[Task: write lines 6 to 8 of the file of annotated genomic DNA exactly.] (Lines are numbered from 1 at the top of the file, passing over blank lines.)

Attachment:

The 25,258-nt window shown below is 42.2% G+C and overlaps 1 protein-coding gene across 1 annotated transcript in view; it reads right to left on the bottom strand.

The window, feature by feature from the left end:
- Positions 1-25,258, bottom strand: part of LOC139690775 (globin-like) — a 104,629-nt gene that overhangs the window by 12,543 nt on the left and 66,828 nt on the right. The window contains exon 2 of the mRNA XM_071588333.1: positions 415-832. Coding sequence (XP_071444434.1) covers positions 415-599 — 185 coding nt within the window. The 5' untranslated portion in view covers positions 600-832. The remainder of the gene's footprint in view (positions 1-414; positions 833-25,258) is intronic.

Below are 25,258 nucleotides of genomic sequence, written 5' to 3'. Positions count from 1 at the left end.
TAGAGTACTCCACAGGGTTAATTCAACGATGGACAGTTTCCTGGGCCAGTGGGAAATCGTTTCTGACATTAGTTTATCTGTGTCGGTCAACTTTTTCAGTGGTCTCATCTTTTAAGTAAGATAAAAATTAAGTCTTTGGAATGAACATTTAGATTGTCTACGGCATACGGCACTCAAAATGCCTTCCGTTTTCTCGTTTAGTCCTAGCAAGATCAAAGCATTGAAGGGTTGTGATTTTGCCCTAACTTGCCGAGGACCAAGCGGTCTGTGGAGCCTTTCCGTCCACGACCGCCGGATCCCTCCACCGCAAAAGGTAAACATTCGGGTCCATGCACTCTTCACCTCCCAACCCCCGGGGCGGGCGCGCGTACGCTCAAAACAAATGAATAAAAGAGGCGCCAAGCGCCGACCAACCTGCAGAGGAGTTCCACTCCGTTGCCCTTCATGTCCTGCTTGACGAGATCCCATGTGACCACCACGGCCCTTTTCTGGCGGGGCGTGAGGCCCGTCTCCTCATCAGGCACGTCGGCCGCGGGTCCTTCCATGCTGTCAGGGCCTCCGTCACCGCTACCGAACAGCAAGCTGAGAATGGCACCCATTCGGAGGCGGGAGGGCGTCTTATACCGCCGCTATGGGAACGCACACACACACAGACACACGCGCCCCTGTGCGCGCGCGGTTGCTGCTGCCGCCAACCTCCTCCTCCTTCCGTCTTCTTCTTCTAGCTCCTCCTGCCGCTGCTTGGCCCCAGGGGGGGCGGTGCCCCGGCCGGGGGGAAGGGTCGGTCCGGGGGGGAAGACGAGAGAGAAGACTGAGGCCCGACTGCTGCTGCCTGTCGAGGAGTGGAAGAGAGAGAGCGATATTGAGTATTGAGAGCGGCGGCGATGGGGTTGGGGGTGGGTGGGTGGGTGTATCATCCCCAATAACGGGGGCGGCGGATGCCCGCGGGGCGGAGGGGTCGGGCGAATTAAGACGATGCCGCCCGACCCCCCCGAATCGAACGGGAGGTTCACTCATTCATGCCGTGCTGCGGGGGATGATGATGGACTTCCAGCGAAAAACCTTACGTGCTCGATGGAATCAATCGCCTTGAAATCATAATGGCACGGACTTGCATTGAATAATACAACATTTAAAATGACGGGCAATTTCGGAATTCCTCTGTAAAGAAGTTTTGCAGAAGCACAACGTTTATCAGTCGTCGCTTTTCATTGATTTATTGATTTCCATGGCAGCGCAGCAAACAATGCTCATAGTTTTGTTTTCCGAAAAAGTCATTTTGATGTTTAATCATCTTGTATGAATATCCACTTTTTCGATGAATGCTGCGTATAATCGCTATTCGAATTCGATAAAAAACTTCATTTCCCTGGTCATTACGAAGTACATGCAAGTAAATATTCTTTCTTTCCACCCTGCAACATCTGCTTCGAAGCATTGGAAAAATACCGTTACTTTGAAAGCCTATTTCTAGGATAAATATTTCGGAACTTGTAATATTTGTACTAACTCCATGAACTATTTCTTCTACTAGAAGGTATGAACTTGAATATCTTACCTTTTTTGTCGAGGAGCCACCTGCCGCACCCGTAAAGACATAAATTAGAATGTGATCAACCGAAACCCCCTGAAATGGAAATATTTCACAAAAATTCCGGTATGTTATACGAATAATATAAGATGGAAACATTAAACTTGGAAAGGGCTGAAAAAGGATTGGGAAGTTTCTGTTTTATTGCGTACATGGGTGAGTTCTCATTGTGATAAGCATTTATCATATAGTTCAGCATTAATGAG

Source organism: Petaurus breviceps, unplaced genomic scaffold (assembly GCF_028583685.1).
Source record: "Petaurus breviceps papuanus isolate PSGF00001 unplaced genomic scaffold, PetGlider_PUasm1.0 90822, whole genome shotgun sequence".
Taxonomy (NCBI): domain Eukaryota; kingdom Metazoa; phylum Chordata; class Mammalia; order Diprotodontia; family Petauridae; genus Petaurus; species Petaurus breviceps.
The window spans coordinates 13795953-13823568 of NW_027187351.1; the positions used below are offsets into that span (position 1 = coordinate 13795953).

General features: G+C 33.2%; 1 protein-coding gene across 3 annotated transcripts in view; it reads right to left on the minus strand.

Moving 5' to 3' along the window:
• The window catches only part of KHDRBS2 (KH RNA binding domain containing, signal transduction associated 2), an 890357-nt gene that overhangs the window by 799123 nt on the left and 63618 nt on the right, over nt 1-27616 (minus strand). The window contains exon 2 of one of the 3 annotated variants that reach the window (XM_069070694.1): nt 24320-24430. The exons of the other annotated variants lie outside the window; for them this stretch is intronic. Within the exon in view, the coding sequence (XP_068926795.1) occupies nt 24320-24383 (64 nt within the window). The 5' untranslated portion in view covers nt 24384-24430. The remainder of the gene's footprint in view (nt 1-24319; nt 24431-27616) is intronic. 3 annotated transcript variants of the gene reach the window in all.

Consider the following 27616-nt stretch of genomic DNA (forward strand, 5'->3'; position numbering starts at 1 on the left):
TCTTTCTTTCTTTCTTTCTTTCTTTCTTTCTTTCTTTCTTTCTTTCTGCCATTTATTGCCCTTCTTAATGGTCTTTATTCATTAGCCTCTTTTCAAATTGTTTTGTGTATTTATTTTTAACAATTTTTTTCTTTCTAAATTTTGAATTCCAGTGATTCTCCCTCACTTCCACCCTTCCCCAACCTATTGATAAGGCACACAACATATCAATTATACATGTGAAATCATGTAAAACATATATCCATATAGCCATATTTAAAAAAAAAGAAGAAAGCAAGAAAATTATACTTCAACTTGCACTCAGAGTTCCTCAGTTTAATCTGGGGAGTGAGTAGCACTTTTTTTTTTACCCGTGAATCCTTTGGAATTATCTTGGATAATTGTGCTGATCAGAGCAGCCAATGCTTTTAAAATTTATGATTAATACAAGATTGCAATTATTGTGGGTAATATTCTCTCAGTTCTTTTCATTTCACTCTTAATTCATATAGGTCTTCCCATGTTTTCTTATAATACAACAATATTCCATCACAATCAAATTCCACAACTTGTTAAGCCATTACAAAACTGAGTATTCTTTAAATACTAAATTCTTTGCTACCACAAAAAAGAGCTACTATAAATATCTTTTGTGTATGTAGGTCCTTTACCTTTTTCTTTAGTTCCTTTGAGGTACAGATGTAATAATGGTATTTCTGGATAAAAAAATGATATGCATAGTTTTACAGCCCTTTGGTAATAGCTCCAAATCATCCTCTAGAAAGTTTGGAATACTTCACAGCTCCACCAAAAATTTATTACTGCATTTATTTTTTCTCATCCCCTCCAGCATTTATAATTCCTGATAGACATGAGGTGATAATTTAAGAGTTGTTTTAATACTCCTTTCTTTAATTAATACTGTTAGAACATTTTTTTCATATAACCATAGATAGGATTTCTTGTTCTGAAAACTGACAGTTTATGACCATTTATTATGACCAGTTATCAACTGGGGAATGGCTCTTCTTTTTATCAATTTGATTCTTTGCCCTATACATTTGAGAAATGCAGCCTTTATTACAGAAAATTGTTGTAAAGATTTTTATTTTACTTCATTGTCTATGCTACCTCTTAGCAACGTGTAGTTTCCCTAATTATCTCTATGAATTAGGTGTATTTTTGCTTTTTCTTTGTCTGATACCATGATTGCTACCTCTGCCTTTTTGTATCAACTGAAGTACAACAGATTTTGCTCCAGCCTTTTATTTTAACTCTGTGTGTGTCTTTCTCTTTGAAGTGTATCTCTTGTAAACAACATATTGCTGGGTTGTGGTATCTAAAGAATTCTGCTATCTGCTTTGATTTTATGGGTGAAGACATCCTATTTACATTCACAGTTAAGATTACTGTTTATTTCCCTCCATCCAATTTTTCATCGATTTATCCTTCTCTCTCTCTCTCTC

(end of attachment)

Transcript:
Source organism: Petaurus breviceps, unplaced genomic scaffold (assembly GCF_028583685.1).
Source record: "Petaurus breviceps papuanus isolate PSGF00001 unplaced genomic scaffold, PetGlider_PUasm1.0 90822, whole genome shotgun sequence".
Taxonomy (NCBI): domain Eukaryota; kingdom Metazoa; phylum Chordata; class Mammalia; order Diprotodontia; family Petauridae; genus Petaurus; species Petaurus breviceps.